View as web page               Forward to a friend
Looking Ahead to T+1 Settlement for Broker-Dealer Securities Transactions

May 20, 2024

Beginning May 28, 2024, the standard settlement cycle for most broker-dealer securities transactions will be one business day (T+1) following a trade instead of two business days (T+2), which has been the standard since 2017. The amendment to Securities Exchange Act Rule 15c6-1, the rule governing standard settlement cycle, reflects improvements in technology that allow trades to settle more quickly but will put additional timing pressure on market participants.

As a practical matter, the shift to T+1 means that parties to a transaction should take steps to ensure that all necessary documentation is finalized prior to the trade, since parties will no longer have the benefit of the longer settlement cycle to assemble documentation. This is particularly important with respect to any documents outside of the control of the company and its counsel, such as in the case of share de-legending opinions, share transfer and medallion guarantee processes, “wet ink” signatures on stock powers, and KYC documentation (particularly where there are many selling shareholders).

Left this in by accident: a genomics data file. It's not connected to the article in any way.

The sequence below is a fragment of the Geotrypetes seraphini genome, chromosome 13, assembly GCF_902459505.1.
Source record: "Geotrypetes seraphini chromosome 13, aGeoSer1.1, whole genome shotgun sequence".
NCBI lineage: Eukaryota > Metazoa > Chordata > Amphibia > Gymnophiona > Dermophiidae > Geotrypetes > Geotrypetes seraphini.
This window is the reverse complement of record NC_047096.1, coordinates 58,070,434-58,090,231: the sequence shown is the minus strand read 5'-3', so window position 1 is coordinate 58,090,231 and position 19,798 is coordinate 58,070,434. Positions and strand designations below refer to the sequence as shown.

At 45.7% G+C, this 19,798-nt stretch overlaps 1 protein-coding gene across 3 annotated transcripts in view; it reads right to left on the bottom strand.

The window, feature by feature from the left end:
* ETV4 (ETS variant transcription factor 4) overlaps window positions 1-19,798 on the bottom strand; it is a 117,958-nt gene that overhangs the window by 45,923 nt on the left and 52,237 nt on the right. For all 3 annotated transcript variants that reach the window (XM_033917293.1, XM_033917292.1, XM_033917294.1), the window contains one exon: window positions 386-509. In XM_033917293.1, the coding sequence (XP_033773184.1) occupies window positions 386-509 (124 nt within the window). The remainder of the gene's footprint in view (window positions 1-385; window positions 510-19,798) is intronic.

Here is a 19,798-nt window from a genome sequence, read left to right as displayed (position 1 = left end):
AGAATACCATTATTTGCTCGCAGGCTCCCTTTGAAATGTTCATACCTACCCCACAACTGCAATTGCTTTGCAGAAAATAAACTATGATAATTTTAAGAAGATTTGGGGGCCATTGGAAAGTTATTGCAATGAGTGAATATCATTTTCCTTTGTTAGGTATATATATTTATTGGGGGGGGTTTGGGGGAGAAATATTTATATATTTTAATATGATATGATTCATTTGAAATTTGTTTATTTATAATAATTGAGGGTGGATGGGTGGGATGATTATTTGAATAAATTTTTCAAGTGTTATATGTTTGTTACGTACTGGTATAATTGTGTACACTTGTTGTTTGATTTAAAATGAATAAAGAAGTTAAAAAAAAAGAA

Note that Rule 15c6-1 continues to allow parties to agree to a longer settlement cycle in the case of firm commitment underwritten offerings; although, traditionally, this exception has been used for certain debt capital markets transactions rather than equity or equity-linked transactions. Additionally, transactions that price after 4:30 p.m. ET may settle on a T+2 timeframe even in the absence of an agreement between the parties at the time of the transaction. However, as a practical matter, the majority of equity transactions, including IPOs and follow-on offerings, will close one day after trading begins.

Companies planning an offering should assess any such time-intensive requirements early in the transaction and ensure that necessary processes begin as early as possible to avoid a failed trade settlement.

For any questions or more information on these or any related matters, please contact your regular Wilson Sonsini Goodrich & Rosati contact or any member of the firm’s capital markets practice.